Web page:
Posts Tagged ‘straw bale gardens’

Allan and I simply HAD to go on the Garden Conservancy tour on Sauvie Island because I had accidentally brought my friend Sheila‘s one gallon Stewartia tree home from the Hardy Plant Society Study Weekend 2008.  Sauvie would be an excellent place for the two of us to rendezvous (and of course to shop at Cistus and Scappoose’s Joy Creek nurseries).

I worry a bit that if I am frank about my thoughts on some of the tour gardens, I might hurt the feelings of a garden owner who happens upon this.  It takes courage to let the public into one’s garden.   So I will continue my vague policy of raving about the ones I adore.  If there’s a garden that amazes and moves me, I tend to take so many photos that it gets its own journal entry.

I apologize that three years later I can’t flash my memory back to tell you the names of the gardens….

the first garden

The second garden had metal garden art throughout.

second garden

garden art in second garden

Sheila drew my attention to the huge trunks twined around the front arbour.

arbour trunks, second garden

Here’s a plant I keep trying and failing to grow, and still want:  Impatiens omeiana.

pretty sure the middle plant is impatiens omeiana…

The third garden’s owners provided a written tour guide with clever questions and clues to guide us through the landscape.  I think the house was new.  While big and grand, it gave a pleasant impression of homey farmhouse.  The wattle fencing around garden beds and compost pile charmed me.

garden three….house and wattle fences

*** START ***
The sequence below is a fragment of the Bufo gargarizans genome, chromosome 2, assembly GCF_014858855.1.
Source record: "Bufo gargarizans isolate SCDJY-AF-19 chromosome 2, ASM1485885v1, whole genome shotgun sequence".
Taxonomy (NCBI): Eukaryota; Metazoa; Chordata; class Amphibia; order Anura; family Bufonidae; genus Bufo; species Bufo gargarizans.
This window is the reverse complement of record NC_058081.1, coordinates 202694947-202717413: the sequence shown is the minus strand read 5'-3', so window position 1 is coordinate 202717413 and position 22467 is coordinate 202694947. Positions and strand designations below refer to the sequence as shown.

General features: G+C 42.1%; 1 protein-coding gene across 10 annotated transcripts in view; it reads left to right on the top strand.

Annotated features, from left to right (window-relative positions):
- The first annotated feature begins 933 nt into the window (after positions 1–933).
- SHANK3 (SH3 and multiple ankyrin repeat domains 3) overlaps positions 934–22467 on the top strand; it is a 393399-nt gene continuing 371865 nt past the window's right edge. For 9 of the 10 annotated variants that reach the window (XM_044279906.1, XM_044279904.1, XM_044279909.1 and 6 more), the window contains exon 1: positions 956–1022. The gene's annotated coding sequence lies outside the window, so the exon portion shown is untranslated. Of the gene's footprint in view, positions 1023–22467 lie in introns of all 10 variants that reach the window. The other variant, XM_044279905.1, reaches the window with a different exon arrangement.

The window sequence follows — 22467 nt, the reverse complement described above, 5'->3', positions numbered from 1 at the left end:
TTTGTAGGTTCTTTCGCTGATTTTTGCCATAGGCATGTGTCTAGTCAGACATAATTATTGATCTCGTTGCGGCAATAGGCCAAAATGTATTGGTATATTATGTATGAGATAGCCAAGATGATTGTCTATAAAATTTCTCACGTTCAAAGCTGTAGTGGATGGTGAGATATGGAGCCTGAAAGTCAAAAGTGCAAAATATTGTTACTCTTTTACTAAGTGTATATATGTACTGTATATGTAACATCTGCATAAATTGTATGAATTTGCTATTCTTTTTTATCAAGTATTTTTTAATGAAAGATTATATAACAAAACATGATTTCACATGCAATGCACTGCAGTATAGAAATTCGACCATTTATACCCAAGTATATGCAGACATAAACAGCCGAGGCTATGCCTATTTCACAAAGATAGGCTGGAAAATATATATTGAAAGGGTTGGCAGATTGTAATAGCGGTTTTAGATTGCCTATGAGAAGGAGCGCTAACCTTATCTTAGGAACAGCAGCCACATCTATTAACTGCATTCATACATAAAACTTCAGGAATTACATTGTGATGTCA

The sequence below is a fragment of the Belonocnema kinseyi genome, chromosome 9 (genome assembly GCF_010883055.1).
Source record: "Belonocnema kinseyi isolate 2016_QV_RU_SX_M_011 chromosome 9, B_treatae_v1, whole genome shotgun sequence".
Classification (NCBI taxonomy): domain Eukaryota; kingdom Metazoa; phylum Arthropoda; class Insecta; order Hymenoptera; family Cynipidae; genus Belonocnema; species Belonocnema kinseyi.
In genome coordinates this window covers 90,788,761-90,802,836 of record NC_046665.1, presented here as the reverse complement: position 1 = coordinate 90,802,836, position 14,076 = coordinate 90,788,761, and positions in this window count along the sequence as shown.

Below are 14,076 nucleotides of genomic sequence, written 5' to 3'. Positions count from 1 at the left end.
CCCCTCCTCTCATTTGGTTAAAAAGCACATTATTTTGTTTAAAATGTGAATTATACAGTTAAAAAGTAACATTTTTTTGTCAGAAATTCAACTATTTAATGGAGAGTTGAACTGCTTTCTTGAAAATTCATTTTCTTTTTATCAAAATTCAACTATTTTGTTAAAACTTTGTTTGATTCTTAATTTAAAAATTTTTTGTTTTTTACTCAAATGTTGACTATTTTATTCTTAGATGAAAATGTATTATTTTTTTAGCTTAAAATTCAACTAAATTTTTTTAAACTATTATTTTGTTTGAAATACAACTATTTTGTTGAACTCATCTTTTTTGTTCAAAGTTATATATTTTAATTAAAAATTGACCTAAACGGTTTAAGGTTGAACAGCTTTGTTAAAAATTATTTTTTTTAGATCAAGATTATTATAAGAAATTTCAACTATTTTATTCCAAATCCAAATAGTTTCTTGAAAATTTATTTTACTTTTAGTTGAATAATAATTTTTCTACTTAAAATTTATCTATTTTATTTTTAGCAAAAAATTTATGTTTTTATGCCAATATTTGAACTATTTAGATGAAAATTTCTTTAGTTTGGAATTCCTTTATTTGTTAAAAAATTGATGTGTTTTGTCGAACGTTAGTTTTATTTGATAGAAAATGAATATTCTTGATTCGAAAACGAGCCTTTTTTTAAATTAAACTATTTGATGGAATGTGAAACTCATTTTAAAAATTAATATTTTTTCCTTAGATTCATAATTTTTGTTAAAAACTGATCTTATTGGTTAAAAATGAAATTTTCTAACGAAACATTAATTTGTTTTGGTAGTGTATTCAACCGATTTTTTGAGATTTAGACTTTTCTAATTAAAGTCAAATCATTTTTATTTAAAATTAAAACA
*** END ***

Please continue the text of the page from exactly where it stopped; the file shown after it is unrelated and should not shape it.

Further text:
wattle fenced bed and compost heap

The straw bale edged beds inspired me to do the same…an inspiration I still have not followed, but mean to.

straw bale beds, garden three

We all loved the straw bale summer house.  As we drew closer, we realized it had a built in stained glass window and its own little front garden bed!

straw bale summer house, garden three

Inside: the perfect summer get-away for a nap or a reading a good book.

straw room hideaway, garden three

While the third garden was more of a casual landscape than a garden we enjoyed its special touches.

mossy bench, garden three

tiny pond, garden three

I have to break my vague rule of no complaining already….because I really must point out that garden number four was simply not ready to be on the tour.  If a garden is this new and has not somehow been given some flow and cohesiveness, in my opinion it should wait a year or two to be on the tour.  Some perennials stuck in, or even sword ferns, would have helped.

The potential was great in garden four even though parts of it made me barking mad.  It had a rawly new pond landscape.  I would very much like to have seen it just a couple of years later.  I suppose garden tours do not often come to Sauvie and the chance to be on one was irresistable.  I also imagine the garden owners had some hesitation and I apologize, if they have happened upon this….

pond, garden four

One area with mature plantings gives an idea of how lovely the entire garden must be a few years later…

garden four in maturity

Gardens five and six are going to get their own entries.  Skipping ahead here to garden seven, we found another big farming landscape with a pretty garden just around the house.  I remember now…It was a peony farm, but at the time we visited, the peonies had already bloomed.  Those fields must be spectacular in flowering time.

harvested peony field, garden seven

Closer to the house a lovely area of roses and lavender and the gardens right by the house must have been a great pleasure to the owners….especially now that the hard work of peony harvest was over.

house and porch, garden seven

lovely arbours, garden seven

lavender beds, garden seven

…Next stop Joy Creek Nursery in Scappoose.  But for the blog reader, let’s flash back to the wonderful gardens number five and six first.

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